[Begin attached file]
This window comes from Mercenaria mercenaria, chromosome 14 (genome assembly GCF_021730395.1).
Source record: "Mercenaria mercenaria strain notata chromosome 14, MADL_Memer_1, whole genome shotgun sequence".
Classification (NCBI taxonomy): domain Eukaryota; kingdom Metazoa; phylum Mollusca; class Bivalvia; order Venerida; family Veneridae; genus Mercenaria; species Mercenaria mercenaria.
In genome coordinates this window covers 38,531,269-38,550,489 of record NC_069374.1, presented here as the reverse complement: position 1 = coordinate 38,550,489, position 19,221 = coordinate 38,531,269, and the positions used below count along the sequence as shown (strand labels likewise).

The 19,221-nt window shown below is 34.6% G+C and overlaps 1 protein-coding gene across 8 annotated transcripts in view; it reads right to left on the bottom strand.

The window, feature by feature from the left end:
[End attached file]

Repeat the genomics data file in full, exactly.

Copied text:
This window comes from Mercenaria mercenaria, chromosome 14 (genome assembly GCF_021730395.1).
Source record: "Mercenaria mercenaria strain notata chromosome 14, MADL_Memer_1, whole genome shotgun sequence".
Classification (NCBI taxonomy): domain Eukaryota; kingdom Metazoa; phylum Mollusca; class Bivalvia; order Venerida; family Veneridae; genus Mercenaria; species Mercenaria mercenaria.
In genome coordinates this window covers 38,531,269-38,550,489 of record NC_069374.1, presented here as the reverse complement: position 1 = coordinate 38,550,489, position 19,221 = coordinate 38,531,269, and the positions used below count along the sequence as shown (strand labels likewise).

The 19,221-nt window shown below is 34.6% G+C and overlaps 1 protein-coding gene across 8 annotated transcripts in view; it reads right to left on the bottom strand.

The window, feature by feature from the left end: